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You can take several steps to reduce your risk of developing cirrhosis.

Alcohol abuse is the most common cause of cirrhosis in the US. Not all people who abuse alcohol develop cirrhosis.

Your chance of developing alcohol-related cirrhosis increases with:

  • The more you drink at each episode
  • If you drink frequently

Our liver is the target of many cancer-causing chemicals in tobacco. It is known that people with cirrhosis are at an increased risk of developing liver cancer, which is increased with smoking. Smoking also causes lung disease. This can lead to low oxygen levels in the body. People with low body oxygen have an increased risk of dying after a liver transplant.

Hepatitis B and hepatitis C can be transmitted sexually. To reduce your risk of infection, practice safe sex. This means that men should always use a condom during sexual activity and intercourse. If you are a woman, you should require your partner to use a condom even if you are using birth control pills.

Hepatitis B and C can be transmitted through blood products and through use of contaminated needles and syringes. Avoid using IV drugs. If you do use these drugs, do not share needles or syringes with anyone.

Ask your doctor if you should get vaccinated against hepatitis B.

Certain prescription medicines can have toxic effects on the liver that vary from person to person. If you are taking these medications, follow your doctor’s instructions carefully. Be sure to have any recommended tests prior to starting the medication and throughout the course of treatment. These tests can help determine whether the drug is damaging your liver.

Once you know that you have a genetic cause of your liver disease, ask your doctor to screen your immediate family.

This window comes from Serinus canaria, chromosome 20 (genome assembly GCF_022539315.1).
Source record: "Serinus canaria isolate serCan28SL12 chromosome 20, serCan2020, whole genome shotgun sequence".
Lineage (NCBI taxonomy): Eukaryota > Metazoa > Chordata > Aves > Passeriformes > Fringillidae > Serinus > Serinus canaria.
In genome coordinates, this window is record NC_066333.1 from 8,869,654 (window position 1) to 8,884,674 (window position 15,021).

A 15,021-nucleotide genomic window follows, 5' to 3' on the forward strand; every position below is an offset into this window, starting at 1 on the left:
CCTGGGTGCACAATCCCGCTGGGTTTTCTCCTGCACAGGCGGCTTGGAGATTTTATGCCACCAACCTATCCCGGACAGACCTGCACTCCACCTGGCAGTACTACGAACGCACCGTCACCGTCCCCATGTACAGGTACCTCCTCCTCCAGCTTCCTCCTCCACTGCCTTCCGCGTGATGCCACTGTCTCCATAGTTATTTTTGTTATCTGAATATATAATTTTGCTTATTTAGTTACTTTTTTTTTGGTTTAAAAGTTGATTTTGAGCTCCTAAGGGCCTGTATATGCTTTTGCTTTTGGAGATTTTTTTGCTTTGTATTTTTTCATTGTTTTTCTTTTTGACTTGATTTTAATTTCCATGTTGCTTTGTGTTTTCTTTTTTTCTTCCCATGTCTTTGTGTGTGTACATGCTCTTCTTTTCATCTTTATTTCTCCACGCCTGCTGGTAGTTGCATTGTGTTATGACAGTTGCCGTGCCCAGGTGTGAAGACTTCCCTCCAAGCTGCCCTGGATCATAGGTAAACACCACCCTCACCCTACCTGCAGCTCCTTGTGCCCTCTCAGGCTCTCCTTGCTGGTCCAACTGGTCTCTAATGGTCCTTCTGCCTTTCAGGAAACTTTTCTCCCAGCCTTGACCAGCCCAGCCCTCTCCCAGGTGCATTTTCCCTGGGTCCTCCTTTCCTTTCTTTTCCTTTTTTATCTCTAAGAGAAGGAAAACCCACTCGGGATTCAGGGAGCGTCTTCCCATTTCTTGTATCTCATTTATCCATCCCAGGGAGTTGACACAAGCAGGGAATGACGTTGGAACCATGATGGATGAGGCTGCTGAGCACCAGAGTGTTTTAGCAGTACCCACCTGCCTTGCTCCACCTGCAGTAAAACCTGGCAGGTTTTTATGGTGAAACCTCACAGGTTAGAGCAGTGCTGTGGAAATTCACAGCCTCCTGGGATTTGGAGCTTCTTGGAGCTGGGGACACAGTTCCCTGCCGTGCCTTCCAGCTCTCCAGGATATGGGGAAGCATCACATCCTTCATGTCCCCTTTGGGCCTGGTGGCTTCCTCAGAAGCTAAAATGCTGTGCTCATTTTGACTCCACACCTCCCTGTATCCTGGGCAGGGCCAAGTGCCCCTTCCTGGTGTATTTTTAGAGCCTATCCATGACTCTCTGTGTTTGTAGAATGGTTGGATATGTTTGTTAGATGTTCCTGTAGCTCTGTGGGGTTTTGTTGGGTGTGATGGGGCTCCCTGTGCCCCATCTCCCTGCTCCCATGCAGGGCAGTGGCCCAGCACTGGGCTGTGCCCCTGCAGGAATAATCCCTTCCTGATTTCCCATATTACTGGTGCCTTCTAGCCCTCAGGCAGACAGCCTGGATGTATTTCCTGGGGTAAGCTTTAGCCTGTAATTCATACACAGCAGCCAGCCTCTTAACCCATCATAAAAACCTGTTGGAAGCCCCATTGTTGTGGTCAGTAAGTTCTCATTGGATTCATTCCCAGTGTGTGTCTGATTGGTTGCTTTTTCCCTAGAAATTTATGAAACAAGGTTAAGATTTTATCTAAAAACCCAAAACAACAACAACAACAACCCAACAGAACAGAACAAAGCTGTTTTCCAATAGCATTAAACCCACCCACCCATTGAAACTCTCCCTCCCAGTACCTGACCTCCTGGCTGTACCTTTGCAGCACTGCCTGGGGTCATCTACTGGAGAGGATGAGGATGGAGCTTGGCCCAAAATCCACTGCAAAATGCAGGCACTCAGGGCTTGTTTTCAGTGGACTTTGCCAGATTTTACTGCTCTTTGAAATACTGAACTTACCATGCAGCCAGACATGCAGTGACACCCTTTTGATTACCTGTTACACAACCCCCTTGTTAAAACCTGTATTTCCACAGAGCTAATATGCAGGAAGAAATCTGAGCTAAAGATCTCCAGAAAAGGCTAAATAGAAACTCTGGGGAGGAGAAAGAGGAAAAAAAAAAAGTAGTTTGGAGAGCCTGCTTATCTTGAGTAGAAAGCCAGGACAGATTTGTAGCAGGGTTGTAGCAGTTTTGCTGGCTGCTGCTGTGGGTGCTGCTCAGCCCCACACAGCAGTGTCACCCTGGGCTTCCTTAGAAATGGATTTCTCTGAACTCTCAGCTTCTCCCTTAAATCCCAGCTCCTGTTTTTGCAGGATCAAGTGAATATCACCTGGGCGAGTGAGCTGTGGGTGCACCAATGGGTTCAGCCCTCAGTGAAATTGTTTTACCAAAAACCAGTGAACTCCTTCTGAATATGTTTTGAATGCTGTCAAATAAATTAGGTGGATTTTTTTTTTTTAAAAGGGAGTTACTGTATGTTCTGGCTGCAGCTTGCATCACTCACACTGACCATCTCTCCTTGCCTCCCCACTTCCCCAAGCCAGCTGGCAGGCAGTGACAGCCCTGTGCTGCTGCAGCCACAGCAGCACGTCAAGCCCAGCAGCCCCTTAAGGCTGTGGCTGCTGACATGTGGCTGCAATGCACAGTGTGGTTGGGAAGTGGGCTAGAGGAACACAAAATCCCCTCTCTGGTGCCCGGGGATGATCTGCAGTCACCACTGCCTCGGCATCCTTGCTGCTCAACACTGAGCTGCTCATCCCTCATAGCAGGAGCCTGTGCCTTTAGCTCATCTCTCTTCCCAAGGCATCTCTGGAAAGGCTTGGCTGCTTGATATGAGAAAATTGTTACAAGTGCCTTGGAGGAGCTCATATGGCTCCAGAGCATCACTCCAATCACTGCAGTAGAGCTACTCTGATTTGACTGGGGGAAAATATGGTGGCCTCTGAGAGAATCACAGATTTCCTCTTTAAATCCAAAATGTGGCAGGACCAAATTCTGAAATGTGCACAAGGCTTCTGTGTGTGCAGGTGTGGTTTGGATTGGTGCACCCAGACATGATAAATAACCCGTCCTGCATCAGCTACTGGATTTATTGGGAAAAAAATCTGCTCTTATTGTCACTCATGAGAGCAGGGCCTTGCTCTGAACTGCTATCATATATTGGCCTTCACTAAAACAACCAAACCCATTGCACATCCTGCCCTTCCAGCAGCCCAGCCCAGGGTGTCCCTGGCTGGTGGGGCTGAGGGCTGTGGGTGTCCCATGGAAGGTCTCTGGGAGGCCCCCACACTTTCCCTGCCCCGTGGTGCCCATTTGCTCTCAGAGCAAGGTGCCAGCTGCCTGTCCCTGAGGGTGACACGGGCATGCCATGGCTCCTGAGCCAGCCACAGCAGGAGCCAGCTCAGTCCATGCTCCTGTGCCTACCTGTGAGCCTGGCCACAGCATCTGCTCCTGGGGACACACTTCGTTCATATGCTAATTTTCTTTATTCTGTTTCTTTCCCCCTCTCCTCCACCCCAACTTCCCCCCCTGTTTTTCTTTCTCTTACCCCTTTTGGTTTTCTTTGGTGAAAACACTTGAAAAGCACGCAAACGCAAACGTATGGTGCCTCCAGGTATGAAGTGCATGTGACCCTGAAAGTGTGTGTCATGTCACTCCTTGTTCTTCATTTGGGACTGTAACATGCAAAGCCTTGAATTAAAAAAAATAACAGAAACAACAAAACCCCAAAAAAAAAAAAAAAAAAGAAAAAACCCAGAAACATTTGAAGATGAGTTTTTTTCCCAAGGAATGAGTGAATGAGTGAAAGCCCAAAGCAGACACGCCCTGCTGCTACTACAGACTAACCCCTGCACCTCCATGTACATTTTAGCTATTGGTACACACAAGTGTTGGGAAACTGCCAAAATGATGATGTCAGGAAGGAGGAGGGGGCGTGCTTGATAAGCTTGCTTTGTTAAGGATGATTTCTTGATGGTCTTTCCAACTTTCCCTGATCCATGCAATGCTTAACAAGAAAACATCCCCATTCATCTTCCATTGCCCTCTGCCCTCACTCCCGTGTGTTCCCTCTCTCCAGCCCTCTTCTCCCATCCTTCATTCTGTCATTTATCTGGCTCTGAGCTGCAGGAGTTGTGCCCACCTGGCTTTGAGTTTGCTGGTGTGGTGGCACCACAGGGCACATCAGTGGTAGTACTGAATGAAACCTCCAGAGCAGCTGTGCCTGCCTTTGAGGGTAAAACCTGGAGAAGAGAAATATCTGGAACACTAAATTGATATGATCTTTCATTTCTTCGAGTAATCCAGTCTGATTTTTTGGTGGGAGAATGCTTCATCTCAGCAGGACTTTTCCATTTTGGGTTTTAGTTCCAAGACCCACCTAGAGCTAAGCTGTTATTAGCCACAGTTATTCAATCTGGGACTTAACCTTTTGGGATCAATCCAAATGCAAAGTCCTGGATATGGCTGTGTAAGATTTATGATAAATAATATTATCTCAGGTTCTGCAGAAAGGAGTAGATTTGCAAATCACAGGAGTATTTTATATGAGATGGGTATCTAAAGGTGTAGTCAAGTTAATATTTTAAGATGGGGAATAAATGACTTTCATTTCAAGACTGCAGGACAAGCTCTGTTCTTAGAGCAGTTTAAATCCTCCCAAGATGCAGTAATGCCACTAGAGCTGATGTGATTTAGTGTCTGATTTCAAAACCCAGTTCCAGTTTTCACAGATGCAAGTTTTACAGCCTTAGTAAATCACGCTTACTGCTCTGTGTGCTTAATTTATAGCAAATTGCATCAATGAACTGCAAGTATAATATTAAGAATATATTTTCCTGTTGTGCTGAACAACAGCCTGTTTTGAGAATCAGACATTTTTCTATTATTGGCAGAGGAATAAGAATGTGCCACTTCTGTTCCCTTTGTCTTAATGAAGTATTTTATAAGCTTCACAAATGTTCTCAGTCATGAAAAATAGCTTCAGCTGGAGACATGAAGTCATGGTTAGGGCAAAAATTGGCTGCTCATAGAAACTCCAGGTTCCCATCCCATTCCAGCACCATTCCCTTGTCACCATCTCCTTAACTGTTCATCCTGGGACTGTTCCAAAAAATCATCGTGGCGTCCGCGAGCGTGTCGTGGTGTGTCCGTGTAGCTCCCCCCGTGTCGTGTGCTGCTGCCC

Obesity is a major cause of liver disease. Eating a healthy diet and getting appropriate exercise are two important steps anyone can take that will reduce the risk for chronic liver disease.


Cirrhosis. American Liver Foundation website. Available at: http://www.liverfoundation.org/abouttheliver/info/cirrhosis. Updated December 3, 2012. Accessed April 24, 2013.

Cirrhosis. EBSCO DynaMed website. Available at: http://www.ebscohost.com/dynamed/what. Updated December 27, 2012. Accessed April 24, 2013.

Cirrhosis. National Institute of Diabetes and Digestive and Kidney Diseases website. Available at: http://digestive.niddk.nih.gov/ddiseases/pubs/cirrhosis/index.aspx. Updated February 21, 2012. Accessed April 24, 2013.

Mehta G, Rothstein KD. Health Maintenance Issues in Cirrhosis. Med Clin N Am. 2009;93:901-915.

Last reviewed June 2013 by Marcin Chwistek, MD

Please be aware that this information is provided to supplement the care provided by your physician. It is neither intended nor implied to be a substitute for professional medical advice. CALL YOUR HEALTHCARE PROVIDER IMMEDIATELY IF YOU THINK YOU MAY HAVE A MEDICAL EMERGENCY. Always seek the advice of your physician or other qualified health provider prior to starting any new treatment or with any questions you may have regarding a medical condition.

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